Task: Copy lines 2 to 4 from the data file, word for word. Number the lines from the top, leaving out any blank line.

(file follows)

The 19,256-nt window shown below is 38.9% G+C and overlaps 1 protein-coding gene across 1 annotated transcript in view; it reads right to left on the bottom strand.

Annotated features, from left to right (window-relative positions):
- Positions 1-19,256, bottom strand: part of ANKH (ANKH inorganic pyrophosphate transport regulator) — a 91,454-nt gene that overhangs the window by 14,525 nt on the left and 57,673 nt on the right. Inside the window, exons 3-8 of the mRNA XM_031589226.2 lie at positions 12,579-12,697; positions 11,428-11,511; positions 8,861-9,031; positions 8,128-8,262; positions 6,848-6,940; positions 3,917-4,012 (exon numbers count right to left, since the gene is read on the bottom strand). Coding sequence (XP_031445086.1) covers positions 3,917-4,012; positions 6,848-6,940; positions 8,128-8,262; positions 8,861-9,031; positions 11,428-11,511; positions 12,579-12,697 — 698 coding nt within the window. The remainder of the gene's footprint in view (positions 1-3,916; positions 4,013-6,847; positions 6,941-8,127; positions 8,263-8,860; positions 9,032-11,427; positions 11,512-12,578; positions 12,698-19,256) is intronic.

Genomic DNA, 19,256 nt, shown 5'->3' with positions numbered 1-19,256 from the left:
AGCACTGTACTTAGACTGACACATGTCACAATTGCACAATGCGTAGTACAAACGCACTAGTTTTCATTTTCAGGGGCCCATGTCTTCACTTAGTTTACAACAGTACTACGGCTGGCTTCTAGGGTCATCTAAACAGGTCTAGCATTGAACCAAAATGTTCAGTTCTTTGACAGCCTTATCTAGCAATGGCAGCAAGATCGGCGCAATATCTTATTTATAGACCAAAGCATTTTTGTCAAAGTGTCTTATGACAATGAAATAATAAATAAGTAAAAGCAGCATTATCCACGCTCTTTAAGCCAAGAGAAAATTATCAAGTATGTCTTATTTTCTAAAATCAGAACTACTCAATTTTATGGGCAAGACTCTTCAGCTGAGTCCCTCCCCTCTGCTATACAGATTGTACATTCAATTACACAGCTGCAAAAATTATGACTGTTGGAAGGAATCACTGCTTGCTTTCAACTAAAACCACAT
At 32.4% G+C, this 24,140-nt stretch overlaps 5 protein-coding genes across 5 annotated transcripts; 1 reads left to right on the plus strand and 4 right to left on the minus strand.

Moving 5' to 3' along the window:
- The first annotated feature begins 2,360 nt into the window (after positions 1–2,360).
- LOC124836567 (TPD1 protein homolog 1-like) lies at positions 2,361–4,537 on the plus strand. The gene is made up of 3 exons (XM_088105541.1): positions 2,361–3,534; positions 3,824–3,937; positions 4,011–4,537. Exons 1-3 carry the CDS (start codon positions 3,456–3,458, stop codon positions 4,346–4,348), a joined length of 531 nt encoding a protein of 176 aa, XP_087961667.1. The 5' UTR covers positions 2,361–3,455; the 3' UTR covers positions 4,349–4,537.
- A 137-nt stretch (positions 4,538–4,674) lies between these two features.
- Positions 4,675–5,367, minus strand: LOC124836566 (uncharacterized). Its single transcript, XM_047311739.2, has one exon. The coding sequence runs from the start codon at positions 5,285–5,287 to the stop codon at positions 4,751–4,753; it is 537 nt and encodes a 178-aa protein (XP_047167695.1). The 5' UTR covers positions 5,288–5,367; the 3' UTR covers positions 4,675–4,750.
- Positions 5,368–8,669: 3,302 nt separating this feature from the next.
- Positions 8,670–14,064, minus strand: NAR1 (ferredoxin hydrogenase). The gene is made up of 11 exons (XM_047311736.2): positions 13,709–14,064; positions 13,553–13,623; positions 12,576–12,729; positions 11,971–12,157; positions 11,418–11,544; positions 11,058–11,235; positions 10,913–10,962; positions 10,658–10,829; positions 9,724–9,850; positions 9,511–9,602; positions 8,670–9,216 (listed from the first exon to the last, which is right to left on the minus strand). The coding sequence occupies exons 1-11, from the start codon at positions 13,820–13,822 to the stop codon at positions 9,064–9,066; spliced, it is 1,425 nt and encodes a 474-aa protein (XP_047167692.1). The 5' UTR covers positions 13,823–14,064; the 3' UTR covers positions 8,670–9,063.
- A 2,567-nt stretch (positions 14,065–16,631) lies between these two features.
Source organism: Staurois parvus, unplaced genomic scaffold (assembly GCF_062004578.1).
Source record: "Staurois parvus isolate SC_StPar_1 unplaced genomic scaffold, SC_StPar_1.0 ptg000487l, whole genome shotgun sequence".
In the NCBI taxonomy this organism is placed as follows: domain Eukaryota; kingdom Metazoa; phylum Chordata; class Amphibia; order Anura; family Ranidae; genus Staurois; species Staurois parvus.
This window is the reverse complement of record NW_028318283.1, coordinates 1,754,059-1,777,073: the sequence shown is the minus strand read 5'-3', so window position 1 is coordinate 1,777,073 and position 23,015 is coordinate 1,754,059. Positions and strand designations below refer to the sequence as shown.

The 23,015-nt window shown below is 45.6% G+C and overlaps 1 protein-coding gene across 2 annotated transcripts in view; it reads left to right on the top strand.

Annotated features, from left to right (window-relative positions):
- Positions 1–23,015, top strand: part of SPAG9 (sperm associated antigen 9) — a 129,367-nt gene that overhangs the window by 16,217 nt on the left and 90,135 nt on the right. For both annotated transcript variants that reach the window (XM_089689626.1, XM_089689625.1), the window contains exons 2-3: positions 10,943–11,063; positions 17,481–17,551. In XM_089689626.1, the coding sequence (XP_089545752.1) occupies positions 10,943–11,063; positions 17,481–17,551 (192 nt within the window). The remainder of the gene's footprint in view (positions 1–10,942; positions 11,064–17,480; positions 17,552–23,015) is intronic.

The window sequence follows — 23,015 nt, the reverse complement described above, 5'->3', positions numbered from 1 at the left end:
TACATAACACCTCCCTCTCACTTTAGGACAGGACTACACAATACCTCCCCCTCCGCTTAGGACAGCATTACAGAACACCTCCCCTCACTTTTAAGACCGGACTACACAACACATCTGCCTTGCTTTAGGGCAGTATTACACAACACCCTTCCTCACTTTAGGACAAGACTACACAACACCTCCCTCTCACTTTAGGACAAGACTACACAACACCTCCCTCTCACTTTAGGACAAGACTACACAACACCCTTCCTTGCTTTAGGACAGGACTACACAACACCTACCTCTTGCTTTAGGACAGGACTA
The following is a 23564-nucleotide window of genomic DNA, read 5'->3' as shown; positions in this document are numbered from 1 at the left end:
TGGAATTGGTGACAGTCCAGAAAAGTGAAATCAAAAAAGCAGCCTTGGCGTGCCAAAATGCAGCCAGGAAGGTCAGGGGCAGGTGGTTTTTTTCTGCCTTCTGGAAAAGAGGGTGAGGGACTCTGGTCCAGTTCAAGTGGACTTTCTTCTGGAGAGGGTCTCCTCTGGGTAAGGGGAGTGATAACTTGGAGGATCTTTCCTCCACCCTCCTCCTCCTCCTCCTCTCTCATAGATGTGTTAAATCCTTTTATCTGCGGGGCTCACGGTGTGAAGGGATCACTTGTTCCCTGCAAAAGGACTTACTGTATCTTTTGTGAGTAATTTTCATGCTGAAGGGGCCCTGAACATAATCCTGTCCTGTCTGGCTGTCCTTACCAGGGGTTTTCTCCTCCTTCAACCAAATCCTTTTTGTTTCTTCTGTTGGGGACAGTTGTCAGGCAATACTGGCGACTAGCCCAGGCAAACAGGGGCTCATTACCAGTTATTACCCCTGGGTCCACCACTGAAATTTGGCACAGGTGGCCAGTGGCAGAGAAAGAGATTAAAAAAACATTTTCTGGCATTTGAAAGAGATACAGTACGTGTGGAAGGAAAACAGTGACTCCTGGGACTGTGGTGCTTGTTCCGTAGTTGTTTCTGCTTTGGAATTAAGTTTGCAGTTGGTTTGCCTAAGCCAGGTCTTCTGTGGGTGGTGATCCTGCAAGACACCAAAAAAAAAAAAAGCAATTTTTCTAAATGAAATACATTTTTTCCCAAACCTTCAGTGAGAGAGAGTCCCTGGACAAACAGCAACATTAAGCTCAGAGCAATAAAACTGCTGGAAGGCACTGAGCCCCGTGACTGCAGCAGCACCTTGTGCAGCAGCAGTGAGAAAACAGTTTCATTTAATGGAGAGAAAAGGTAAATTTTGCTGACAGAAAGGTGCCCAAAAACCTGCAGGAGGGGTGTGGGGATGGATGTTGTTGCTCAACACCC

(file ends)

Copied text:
Annotated features, from left to right (window-relative positions):
- Positions 1-19,256, bottom strand: part of ANKH (ANKH inorganic pyrophosphate transport regulator) — a 91,454-nt gene that overhangs the window by 14,525 nt on the left and 57,673 nt on the right. Inside the window, exons 3-8 of the mRNA XM_031589226.2 lie at positions 12,579-12,697; positions 11,428-11,511; positions 8,861-9,031; positions 8,128-8,262; positions 6,848-6,940; positions 3,917-4,012 (exon numbers count right to left, since the gene is read on the bottom strand). Coding sequence (XP_031445086.1) covers positions 3,917-4,012; positions 6,848-6,940; positions 8,128-8,262; positions 8,861-9,031; positions 11,428-11,511; positions 12,579-12,697 — 698 coding nt within the window. The remainder of the gene's footprint in view (positions 1-3,916; positions 4,013-6,847; positions 6,941-8,127; positions 8,263-8,860; positions 9,032-11,427; positions 11,512-12,578; positions 12,698-19,256) is intronic.

Genomic DNA, 19,256 nt, shown 5'->3' with positions numbered 1-19,256 from the left: